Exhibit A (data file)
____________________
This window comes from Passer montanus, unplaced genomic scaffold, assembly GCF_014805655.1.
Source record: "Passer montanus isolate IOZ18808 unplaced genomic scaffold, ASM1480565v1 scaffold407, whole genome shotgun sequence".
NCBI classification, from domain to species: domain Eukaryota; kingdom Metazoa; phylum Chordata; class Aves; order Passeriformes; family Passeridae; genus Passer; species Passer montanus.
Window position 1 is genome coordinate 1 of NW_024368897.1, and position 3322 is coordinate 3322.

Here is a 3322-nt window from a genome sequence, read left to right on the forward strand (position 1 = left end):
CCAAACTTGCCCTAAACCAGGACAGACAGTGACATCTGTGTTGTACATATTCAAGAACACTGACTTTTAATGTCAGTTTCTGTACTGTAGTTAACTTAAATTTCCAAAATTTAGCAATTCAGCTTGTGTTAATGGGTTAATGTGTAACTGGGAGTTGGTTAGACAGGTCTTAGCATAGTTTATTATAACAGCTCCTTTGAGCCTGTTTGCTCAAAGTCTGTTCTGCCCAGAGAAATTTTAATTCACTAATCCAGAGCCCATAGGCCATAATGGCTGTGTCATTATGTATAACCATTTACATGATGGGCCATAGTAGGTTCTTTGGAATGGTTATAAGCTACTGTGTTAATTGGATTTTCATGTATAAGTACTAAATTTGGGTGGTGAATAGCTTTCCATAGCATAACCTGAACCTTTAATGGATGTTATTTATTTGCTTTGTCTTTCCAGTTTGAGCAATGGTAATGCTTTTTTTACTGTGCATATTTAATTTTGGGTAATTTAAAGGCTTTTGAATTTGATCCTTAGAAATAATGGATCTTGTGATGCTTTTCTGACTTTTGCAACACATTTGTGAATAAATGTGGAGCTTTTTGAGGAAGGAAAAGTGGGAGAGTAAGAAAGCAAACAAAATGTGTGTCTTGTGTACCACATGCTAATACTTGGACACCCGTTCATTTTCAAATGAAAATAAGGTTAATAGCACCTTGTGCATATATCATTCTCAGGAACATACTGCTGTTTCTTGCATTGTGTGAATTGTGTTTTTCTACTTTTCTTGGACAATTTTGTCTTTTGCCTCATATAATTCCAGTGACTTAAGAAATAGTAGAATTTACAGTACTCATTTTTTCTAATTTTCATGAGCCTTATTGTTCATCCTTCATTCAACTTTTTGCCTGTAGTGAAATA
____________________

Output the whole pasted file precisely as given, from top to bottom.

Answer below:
This window comes from Passer montanus, unplaced genomic scaffold, assembly GCF_014805655.1.
Source record: "Passer montanus isolate IOZ18808 unplaced genomic scaffold, ASM1480565v1 scaffold407, whole genome shotgun sequence".
NCBI classification, from domain to species: domain Eukaryota; kingdom Metazoa; phylum Chordata; class Aves; order Passeriformes; family Passeridae; genus Passer; species Passer montanus.
Window position 1 is genome coordinate 1 of NW_024368897.1, and position 3322 is coordinate 3322.

Here is a 3322-nt window from a genome sequence, read left to right on the forward strand (position 1 = left end):
CCAAACTTGCCCTAAACCAGGACAGACAGTGACATCTGTGTTGTACATATTCAAGAACACTGACTTTTAATGTCAGTTTCTGTACTGTAGTTAACTTAAATTTCCAAAATTTAGCAATTCAGCTTGTGTTAATGGGTTAATGTGTAACTGGGAGTTGGTTAGACAGGTCTTAGCATAGTTTATTATAACAGCTCCTTTGAGCCTGTTTGCTCAAAGTCTGTTCTGCCCAGAGAAATTTTAATTCACTAATCCAGAGCCCATAGGCCATAATGGCTGTGTCATTATGTATAACCATTTACATGATGGGCCATAGTAGGTTCTTTGGAATGGTTATAAGCTACTGTGTTAATTGGATTTTCATGTATAAGTACTAAATTTGGGTGGTGAATAGCTTTCCATAGCATAACCTGAACCTTTAATGGATGTTATTTATTTGCTTTGTCTTTCCAGTTTGAGCAATGGTAATGCTTTTTTTACTGTGCATATTTAATTTTGGGTAATTTAAAGGCTTTTGAATTTGATCCTTAGAAATAATGGATCTTGTGATGCTTTTCTGACTTTTGCAACACATTTGTGAATAAATGTGGAGCTTTTTGAGGAAGGAAAAGTGGGAGAGTAAGAAAGCAAACAAAATGTGTGTCTTGTGTACCACATGCTAATACTTGGACACCCGTTCATTTTCAAATGAAAATAAGGTTAATAGCACCTTGTGCATATATCATTCTCAGGAACATACTGCTGTTTCTTGCATTGTGTGAATTGTGTTTTTCTACTTTTCTTGGACAATTTTGTCTTTTGCCTCATATAATTCCAGTGACTTAAGAAATAGTAGAATTTACAGTACTCATTTTTTCTAATTTTCATGAGCCTTATTGTTCATCCTTCATTCAACTTTTTGCCTGTAGTGAAATA